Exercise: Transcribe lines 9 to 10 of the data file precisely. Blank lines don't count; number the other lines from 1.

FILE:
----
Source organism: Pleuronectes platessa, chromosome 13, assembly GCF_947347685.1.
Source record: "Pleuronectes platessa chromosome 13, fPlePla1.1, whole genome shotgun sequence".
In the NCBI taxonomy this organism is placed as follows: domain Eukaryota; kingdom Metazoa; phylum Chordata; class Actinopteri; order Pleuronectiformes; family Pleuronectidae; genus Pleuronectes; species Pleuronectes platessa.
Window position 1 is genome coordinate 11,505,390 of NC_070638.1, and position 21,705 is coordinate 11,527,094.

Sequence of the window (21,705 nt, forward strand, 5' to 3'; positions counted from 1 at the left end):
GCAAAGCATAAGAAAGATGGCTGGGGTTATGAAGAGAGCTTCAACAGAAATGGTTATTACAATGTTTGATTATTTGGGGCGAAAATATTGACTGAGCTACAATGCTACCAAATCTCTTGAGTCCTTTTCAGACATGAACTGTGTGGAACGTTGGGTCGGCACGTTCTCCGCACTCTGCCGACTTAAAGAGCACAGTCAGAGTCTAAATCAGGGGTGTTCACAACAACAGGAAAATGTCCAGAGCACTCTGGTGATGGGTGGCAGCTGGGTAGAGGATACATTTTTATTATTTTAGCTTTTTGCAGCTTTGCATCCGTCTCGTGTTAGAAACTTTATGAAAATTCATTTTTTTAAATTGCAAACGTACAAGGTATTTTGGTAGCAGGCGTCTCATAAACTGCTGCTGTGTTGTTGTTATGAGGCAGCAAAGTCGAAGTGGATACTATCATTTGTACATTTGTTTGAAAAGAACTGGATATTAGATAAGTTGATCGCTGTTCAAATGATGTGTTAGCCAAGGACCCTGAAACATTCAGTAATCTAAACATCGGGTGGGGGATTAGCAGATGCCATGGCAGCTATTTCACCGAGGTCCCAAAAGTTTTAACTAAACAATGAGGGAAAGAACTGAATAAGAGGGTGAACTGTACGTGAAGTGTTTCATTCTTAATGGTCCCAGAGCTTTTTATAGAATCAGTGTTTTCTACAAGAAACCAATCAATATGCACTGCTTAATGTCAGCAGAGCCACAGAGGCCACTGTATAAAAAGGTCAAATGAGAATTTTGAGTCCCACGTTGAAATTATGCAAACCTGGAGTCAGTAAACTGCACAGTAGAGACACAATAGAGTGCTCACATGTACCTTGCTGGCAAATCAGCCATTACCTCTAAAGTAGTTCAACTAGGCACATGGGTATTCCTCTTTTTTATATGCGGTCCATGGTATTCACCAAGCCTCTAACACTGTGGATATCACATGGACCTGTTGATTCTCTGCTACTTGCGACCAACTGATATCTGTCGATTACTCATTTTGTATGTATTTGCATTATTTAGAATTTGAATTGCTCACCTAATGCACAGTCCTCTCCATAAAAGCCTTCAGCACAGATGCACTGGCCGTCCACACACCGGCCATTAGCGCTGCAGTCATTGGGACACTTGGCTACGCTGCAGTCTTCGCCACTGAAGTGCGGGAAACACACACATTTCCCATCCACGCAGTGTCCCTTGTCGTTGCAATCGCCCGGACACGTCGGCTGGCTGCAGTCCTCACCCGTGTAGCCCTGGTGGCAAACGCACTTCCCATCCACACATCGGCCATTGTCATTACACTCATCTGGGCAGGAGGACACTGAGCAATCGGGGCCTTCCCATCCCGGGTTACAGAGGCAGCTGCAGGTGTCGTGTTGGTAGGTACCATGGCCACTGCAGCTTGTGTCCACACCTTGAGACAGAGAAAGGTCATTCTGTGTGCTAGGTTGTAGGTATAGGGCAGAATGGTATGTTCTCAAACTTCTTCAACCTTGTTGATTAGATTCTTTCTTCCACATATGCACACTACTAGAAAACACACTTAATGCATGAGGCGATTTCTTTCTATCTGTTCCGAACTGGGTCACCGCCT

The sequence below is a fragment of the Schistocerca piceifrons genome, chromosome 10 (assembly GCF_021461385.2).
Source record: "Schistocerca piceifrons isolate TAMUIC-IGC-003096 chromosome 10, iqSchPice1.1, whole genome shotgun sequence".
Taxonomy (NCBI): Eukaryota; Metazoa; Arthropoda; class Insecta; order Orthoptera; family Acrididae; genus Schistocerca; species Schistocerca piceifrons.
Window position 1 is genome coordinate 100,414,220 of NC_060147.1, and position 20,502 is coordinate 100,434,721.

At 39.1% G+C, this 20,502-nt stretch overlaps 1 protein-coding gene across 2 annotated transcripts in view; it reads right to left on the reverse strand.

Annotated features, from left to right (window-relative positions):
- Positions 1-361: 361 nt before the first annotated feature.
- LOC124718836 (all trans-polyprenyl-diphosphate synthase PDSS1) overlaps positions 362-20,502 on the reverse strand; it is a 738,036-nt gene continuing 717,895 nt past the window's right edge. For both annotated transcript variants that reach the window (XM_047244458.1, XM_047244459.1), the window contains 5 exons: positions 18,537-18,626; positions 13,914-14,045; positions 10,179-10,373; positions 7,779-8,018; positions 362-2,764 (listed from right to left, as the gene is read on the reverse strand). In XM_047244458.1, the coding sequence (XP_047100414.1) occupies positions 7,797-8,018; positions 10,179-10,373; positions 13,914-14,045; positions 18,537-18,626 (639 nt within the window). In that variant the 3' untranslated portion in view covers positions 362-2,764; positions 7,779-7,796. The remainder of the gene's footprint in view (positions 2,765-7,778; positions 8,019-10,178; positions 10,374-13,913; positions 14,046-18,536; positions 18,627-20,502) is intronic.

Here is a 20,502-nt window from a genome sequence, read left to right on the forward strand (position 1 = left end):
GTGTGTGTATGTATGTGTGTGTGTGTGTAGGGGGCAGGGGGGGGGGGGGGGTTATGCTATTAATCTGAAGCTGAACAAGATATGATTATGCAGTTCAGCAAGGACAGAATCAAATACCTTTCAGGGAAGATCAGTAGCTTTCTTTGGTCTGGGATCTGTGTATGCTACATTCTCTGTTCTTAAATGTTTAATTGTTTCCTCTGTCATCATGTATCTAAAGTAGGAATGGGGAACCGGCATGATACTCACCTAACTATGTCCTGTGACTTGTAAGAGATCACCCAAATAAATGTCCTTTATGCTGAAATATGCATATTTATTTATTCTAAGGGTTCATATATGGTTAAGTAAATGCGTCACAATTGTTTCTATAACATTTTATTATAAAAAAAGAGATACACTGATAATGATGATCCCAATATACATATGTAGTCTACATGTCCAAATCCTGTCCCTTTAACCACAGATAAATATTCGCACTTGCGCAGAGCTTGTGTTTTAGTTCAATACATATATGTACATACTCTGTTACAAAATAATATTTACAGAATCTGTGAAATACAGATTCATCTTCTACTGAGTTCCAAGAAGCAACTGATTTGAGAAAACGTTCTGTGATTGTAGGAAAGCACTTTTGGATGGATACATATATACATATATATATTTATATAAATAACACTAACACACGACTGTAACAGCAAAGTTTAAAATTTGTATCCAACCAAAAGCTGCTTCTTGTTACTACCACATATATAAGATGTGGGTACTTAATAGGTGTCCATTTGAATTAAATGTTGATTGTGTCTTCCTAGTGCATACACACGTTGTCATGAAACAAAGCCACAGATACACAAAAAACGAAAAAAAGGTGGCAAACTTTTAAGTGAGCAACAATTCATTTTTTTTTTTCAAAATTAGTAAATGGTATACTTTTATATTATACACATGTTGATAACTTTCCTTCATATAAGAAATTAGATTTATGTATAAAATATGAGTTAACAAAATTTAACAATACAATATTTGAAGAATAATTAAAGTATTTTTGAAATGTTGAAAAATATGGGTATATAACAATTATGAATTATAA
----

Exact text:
Taxonomy (NCBI): Eukaryota; Metazoa; Arthropoda; class Insecta; order Orthoptera; family Acrididae; genus Schistocerca; species Schistocerca piceifrons.
Window position 1 is genome coordinate 100,414,220 of NC_060147.1, and position 20,502 is coordinate 100,434,721.